marker is. According to NACAC’s 2012 Admission Trends Survey, a student’s
grades in college preparatory courses and strength of curriculum were
considered by colleges to be the top factors in the admission decision, followed
closely by grades in all courses. In fact, about 83 percent of all colleges and
universities rated grades in college prep courses as “considerably important,”
followed by 65 percent for strength of curriculum. Colleges and universities
publish, in some form, their average admitted GPA. Therefore, our students know
whether or not they fall within this range.
For a great many schools the next factor of assessing a
qualified applicant will be his or her standardized test scores. About 56
percent of colleges and universities surveyed rated test scores as
“considerably important” in the admission decision. Again, for those
institutions using scores, they typically publish a middle 50% that helps to
inform student whether or not they are within the average range of admitted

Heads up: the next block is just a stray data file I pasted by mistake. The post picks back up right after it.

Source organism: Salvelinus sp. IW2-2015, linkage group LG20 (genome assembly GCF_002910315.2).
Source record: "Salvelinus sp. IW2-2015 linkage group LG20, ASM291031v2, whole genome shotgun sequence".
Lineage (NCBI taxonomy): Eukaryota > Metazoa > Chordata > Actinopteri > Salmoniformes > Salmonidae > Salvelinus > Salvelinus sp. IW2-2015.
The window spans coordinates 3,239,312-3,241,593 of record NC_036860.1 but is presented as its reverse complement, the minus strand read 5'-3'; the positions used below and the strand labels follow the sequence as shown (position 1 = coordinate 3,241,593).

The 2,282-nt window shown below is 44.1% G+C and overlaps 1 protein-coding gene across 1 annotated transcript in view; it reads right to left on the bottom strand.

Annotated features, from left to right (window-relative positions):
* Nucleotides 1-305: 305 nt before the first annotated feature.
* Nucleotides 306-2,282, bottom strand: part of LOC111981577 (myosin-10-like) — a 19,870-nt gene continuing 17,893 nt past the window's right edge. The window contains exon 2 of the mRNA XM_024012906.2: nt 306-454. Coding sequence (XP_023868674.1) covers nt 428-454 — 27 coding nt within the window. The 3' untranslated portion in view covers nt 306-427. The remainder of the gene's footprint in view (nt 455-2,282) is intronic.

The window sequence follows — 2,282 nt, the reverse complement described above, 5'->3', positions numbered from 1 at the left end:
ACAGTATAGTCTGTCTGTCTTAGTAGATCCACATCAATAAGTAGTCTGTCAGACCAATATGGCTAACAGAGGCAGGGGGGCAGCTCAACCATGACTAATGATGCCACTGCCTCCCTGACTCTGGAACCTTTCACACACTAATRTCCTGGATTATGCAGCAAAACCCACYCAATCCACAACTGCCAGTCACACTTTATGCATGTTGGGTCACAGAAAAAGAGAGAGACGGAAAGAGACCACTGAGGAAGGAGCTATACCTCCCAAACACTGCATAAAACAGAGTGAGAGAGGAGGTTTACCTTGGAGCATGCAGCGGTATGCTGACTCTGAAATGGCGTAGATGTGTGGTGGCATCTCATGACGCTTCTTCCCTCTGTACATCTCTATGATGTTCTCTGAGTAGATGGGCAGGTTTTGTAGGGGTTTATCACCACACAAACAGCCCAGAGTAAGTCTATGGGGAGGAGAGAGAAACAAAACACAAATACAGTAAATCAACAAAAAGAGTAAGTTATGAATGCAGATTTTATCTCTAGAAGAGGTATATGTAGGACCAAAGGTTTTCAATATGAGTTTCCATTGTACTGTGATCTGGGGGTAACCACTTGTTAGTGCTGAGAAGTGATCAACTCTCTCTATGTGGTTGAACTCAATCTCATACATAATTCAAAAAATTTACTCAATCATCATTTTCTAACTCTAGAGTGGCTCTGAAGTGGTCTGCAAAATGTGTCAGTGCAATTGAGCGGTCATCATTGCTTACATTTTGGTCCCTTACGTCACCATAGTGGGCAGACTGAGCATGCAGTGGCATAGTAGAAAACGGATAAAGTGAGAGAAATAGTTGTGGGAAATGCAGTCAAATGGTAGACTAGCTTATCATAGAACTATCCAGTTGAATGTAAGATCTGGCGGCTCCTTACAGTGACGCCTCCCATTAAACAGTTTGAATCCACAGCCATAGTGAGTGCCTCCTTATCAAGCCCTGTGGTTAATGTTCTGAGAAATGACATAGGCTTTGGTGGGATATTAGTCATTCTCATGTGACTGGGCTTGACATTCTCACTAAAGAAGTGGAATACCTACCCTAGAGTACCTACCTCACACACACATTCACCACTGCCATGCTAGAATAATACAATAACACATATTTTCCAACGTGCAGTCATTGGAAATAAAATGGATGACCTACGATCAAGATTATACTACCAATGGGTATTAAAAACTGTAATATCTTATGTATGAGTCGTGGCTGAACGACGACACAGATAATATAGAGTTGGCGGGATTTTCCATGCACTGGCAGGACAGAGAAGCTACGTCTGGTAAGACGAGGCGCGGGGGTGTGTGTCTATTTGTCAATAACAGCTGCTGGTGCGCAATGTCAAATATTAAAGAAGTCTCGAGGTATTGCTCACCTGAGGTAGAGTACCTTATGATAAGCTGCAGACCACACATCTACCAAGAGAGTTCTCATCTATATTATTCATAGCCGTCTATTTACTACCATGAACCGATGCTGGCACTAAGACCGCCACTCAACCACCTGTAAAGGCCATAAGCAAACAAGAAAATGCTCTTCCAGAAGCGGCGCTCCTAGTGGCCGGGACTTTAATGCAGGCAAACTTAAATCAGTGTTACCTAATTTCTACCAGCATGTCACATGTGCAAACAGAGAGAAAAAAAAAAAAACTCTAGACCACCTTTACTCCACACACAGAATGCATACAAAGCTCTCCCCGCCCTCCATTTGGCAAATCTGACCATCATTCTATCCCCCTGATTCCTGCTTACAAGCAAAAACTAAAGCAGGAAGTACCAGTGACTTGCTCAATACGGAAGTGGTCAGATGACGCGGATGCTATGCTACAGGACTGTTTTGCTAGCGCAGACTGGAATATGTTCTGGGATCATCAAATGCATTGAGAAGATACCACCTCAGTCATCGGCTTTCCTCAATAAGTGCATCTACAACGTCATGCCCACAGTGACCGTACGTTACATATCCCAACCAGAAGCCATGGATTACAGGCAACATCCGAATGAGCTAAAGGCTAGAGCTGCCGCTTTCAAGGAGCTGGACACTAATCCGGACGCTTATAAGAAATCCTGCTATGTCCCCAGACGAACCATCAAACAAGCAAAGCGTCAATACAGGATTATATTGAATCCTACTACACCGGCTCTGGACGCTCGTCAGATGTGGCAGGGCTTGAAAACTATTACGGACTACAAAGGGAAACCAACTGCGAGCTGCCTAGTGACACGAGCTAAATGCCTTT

It is after those two factors that the veil of uncertainty
begins to fall for students. This is where the subjective takes over and
students are no longer able to quantify whether or not they are a “qualified”
applicant. Did they play the “right”
sports? Musical instrument? Did they have the most impressive internships and
enrichment experiences available to them? What does it really mean to be a
legacy? Is their special talent really special enough?
The answer to all of these questions, and all the others
that are posed in the weeks of waiting, is, “It depends.”
It depends upon whether or not the school you applied to is
in need of an oboist, a harpist or a power forward. Did they yield a student
from a Dakota last year? What about the Classics department, are there enough
students? All of these examples, and many others, fall into the catch-all
category of “institutional priorities.” And the thing about institutional
priorities is that they are individual to each college or university, and they
are not typically published. They are also the school’s prerogative.
It is surrounding these unknowns of admissions that students
begin to fall down the rabbit hole. And it is here that we as professionals,
must do what we can to pull our students back from the brink and give them
context. Yes, after you click “submit” the decision regarding whether or not
you are accepted is firmly in someone else’s hands. But it was always going to be in someone
else’s hands. Students often see the college application process as being one
in which they are choosing a college.
For many, this is the first adult decision where they are fully vested in the